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The countdown to the final episode of My Little Pony: Friendship Is Magic has begun. The premiere of the show's ninth season, entitled "The Beginning of the End," aired over the weekend with some pretty big revelations about what to expect for the finale. This is still far from the end of the My Little Pony franchise as the series has been rebooted many times since the '80s. It's just that this particular iteration of it that began in 2010 was by far the most popular and lasted the longest. It's hard to believe it's been going for almost a decade now. The series was incredibly intricate in building it's vast world of Equestria and wove tons of fun new mythology into the franchise. It also placed heavy focus on princesses and princess culture in general. The pony kingdom of Canterlot is run by Princess Celestia. Showrunner Lauren Faust wanted to her make a queen but got turned down by the studio when they claimed that girls see princesses as good and q…

Review: The Beast and the Beauty

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The Beast and the Beauty follows up Till Midnight as the second book in Aya Ling's Reversed Retellings series, which reverses the gender roles from well-known fairy tales. This book was her take on the story of "Beauty and the Beast" with a male beauty and a female beast. Though Gail Carson Levine did something similar to this with Ogre Enchanted, The Beast and the Beauty is more of a direct translation of the romantic elements of the original story, giving the reader a better opportunity to look at how the dynamics of the characters change when their genders are reversed. A conventionally beautiful man has different problems than a conventionally beautiful woman, and the same applies to a grotesque or deformed man vs. a grotesque or deformed woman. I thought this was a very clever take on the story while still staying true to the most beloved elements of it.


The Beast and the Beauty is the story of Lady Sybil de la Roche, a rich debutant who was cursed by a wicked sorcer…

Behind the Scenes at the Crazy Ex-Girlfriend Finale Concert

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Tomorrow night is the series finale of one of my favorite TV shows, Crazy Ex-Girlfriend. At surface level, this show might seem to have nothing to do with princess culture, but it is actually a deconstruction of many of the less empowering tropes introduced in some older princess movies and romantic comedies while still embracing the traits of these passionate women that we can all connect with. The show features several princess-inspired music numbers as well as a made-up Disney Princess movie called Slumbered that the main character, Rebecca, supposedly grew up with. Series star and co-creator Rachel Bloom does everything for her fans just like a real-life princess would. That's why the series finale tomorrow night will be followed by a concert special that Rachel cordially invited all her fans in the Los Angeles area to attend as audience members. I just happened to be one of those lucky fans.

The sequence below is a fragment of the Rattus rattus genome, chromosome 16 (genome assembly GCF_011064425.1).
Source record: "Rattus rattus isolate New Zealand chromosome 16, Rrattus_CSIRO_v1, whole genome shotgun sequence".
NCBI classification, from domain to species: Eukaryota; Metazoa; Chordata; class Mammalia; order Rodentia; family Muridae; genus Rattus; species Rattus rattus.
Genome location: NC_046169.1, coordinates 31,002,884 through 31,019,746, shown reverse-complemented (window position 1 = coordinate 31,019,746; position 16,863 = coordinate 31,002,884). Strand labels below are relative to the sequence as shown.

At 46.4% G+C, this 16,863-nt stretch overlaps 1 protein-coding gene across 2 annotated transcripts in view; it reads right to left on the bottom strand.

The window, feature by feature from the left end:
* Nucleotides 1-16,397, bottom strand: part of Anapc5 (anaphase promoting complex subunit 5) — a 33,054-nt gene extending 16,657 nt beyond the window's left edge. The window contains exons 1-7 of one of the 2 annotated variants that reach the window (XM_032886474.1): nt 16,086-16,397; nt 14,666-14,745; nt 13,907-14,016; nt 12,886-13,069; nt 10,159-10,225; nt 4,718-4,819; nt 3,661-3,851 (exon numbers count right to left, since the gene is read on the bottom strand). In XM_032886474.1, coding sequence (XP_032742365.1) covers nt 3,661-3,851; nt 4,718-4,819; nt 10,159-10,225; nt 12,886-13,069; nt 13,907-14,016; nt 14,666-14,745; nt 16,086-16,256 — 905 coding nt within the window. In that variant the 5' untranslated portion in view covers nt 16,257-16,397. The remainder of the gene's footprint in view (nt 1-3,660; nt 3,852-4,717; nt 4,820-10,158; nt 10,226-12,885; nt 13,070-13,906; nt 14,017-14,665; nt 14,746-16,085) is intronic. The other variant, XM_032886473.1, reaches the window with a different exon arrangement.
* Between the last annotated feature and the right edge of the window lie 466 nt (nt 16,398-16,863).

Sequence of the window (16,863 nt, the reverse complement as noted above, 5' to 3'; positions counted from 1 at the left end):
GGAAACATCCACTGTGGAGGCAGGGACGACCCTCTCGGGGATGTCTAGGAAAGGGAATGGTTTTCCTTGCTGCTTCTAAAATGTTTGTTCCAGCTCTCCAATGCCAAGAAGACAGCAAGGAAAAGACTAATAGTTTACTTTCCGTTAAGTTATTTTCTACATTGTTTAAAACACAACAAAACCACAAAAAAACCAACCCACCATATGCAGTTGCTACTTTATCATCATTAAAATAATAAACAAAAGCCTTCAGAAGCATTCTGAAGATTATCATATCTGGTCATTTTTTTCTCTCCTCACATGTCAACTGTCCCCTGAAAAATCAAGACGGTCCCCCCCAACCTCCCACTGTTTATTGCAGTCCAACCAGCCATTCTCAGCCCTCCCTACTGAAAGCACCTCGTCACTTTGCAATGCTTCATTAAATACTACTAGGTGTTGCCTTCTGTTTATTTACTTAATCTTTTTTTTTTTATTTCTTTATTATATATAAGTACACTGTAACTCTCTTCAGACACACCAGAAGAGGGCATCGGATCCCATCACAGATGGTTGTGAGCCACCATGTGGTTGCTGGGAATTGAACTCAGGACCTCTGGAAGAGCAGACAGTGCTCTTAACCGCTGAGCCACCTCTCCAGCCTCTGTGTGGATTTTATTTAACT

This event was more than just a concert. Even though many people arrived at the Orphe…

Review: Just the Way You Are

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One of the benefits of blogging about princess books is that I occasionally get recommendations from my readers about books that I probably would never have known about otherwise. This month, that's been a little stressful for me since three of my favorite authors are releasing new books. When I received a recommendation on my "Disabled Princesses" post, I tried to read it as quickly as I could before my reading list explodes. Just the Way You Are by Allison M. Boot was written with the intention of creating positive visibility for disabled princess fans. While it succeeds in that respect, the story itself leaves much to be desired. Allison is a fantastic advocate for people with disabilities, and I think she is a very admirable person for all of the effort that she has put into this. She isn't a bad writer either, but the story structure in Just the Way You Are borrows heavily from common tropes, making it difficult to appreciate as an original fairy tale or adaptat…